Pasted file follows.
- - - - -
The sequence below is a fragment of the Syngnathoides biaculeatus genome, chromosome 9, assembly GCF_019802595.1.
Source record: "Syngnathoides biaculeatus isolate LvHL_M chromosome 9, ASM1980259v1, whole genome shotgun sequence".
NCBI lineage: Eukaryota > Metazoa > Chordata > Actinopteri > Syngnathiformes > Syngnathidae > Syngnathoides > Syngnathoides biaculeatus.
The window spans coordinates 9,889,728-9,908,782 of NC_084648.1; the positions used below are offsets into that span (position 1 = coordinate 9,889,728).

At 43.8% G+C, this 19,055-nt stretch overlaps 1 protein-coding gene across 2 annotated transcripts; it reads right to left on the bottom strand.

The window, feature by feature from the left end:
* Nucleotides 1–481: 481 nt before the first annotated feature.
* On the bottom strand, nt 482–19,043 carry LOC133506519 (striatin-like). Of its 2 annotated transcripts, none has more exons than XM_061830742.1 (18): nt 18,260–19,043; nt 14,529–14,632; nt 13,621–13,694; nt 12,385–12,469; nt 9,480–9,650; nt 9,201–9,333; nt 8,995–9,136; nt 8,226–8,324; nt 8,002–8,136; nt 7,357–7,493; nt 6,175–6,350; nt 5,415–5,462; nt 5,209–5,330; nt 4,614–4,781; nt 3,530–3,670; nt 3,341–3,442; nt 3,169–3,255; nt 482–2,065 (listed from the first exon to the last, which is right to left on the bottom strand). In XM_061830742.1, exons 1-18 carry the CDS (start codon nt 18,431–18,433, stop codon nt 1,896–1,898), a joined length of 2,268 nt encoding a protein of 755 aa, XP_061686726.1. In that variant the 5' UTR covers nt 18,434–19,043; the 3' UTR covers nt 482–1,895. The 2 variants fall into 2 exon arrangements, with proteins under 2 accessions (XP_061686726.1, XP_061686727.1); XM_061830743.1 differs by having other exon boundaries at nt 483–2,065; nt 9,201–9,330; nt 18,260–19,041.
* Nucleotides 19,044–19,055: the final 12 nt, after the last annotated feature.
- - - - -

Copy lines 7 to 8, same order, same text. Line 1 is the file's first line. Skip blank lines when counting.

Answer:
* Nucleotides 1–481: 481 nt before the first annotated feature.
* On the bottom strand, nt 482–19,043 carry LOC133506519 (striatin-like). Of its 2 annotated transcripts, none has more exons than XM_061830742.1 (18): nt 18,260–19,043; nt 14,529–14,632; nt 13,621–13,694; nt 12,385–12,469; nt 9,480–9,650; nt 9,201–9,333; nt 8,995–9,136; nt 8,226–8,324; nt 8,002–8,136; nt 7,357–7,493; nt 6,175–6,350; nt 5,415–5,462; nt 5,209–5,330; nt 4,614–4,781; nt 3,530–3,670; nt 3,341–3,442; nt 3,169–3,255; nt 482–2,065 (listed from the first exon to the last, which is right to left on the bottom strand). In XM_061830742.1, exons 1-18 carry the CDS (start codon nt 18,431–18,433, stop codon nt 1,896–1,898), a joined length of 2,268 nt encoding a protein of 755 aa, XP_061686726.1. In that variant the 5' UTR covers nt 18,434–19,043; the 3' UTR covers nt 482–1,895. The 2 variants fall into 2 exon arrangements, with proteins under 2 accessions (XP_061686726.1, XP_061686727.1); XM_061830743.1 differs by having other exon boundaries at nt 483–2,065; nt 9,201–9,330; nt 18,260–19,041.